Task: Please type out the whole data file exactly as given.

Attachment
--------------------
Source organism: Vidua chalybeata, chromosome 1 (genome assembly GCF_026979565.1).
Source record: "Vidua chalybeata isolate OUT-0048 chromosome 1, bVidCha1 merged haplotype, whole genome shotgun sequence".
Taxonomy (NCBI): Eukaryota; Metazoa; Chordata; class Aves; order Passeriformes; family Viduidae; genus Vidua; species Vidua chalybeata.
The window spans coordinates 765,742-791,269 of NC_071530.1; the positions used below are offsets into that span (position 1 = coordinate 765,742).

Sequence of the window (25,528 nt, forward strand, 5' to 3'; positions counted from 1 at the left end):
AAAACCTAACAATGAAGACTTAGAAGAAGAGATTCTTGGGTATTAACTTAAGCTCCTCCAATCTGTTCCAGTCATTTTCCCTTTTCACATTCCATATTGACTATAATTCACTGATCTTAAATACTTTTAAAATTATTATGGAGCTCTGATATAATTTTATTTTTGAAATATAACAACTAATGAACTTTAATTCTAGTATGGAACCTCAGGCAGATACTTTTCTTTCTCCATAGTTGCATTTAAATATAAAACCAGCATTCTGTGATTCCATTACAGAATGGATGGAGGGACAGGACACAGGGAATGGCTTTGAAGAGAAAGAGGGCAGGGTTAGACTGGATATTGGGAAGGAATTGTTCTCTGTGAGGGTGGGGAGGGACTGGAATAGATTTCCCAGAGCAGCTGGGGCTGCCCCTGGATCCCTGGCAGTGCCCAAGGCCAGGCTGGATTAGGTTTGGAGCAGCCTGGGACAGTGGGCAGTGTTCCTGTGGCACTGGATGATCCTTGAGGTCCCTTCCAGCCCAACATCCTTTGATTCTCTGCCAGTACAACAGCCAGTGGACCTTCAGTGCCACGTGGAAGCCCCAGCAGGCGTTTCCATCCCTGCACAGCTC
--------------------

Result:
Source organism: Vidua chalybeata, chromosome 1 (genome assembly GCF_026979565.1).
Source record: "Vidua chalybeata isolate OUT-0048 chromosome 1, bVidCha1 merged haplotype, whole genome shotgun sequence".
Taxonomy (NCBI): Eukaryota; Metazoa; Chordata; class Aves; order Passeriformes; family Viduidae; genus Vidua; species Vidua chalybeata.
The window spans coordinates 765,742-791,269 of NC_071530.1; the positions used below are offsets into that span (position 1 = coordinate 765,742).

Sequence of the window (25,528 nt, forward strand, 5' to 3'; positions counted from 1 at the left end):
AAAACCTAACAATGAAGACTTAGAAGAAGAGATTCTTGGGTATTAACTTAAGCTCCTCCAATCTGTTCCAGTCATTTTCCCTTTTCACATTCCATATTGACTATAATTCACTGATCTTAAATACTTTTAAAATTATTATGGAGCTCTGATATAATTTTATTTTTGAAATATAACAACTAATGAACTTTAATTCTAGTATGGAACCTCAGGCAGATACTTTTCTTTCTCCATAGTTGCATTTAAATATAAAACCAGCATTCTGTGATTCCATTACAGAATGGATGGAGGGACAGGACACAGGGAATGGCTTTGAAGAGAAAGAGGGCAGGGTTAGACTGGATATTGGGAAGGAATTGTTCTCTGTGAGGGTGGGGAGGGACTGGAATAGATTTCCCAGAGCAGCTGGGGCTGCCCCTGGATCCCTGGCAGTGCCCAAGGCCAGGCTGGATTAGGTTTGGAGCAGCCTGGGACAGTGGGCAGTGTTCCTGTGGCACTGGATGATCCTTGAGGTCCCTTCCAGCCCAACATCCTTTGATTCTCTGCCAGTACAACAGCCAGTGGACCTTCAGTGCCACGTGGAAGCCCCAGCAGGCGTTTCCATCCCTGCACAGCTC